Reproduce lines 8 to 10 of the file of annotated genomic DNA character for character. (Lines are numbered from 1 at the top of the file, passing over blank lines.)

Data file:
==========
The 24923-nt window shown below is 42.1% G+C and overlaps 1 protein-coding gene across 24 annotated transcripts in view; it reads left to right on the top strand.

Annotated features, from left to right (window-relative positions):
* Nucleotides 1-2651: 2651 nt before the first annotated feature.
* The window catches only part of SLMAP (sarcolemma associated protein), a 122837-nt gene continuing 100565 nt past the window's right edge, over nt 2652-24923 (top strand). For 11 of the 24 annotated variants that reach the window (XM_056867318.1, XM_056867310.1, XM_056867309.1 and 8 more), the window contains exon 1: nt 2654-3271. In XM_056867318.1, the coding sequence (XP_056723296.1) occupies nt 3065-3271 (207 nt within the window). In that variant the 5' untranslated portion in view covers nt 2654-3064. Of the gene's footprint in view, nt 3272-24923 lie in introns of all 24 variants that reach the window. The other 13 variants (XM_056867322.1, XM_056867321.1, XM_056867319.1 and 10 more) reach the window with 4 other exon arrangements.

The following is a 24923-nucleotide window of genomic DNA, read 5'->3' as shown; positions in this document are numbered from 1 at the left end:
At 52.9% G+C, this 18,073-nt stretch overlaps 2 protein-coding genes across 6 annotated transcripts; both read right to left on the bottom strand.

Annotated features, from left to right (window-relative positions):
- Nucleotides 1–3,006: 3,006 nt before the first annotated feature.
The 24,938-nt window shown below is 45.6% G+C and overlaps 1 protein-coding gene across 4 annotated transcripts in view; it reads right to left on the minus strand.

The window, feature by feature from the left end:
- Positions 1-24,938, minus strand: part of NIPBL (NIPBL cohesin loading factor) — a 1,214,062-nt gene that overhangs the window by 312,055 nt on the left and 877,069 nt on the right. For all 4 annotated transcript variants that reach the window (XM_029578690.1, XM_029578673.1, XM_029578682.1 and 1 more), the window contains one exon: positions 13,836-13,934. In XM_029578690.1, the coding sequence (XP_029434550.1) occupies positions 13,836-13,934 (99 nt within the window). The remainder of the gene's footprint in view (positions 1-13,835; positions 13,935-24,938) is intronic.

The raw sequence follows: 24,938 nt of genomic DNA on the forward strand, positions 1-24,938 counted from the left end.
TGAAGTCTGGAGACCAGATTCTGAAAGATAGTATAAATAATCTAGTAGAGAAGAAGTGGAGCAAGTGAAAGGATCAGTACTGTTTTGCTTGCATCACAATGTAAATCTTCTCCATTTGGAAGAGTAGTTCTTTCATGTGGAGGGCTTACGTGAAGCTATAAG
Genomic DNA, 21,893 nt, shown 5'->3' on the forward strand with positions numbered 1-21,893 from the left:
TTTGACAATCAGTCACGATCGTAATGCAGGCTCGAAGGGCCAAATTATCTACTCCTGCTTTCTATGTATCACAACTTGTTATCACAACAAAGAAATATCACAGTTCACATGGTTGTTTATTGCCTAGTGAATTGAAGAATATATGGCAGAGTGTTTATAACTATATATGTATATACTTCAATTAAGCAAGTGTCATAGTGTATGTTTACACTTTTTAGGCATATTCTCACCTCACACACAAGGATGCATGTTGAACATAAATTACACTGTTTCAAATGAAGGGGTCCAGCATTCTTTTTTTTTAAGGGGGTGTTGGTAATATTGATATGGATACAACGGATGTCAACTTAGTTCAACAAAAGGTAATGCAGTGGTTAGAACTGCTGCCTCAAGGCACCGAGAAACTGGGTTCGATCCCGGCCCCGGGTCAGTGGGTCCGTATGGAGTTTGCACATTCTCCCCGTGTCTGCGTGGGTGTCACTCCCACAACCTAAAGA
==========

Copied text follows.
- Nucleotides 1–3,006: 3,006 nt before the first annotated feature.
The 24,938-nt window shown below is 45.6% G+C and overlaps 1 protein-coding gene across 4 annotated transcripts in view; it reads right to left on the minus strand.

The window, feature by feature from the left end: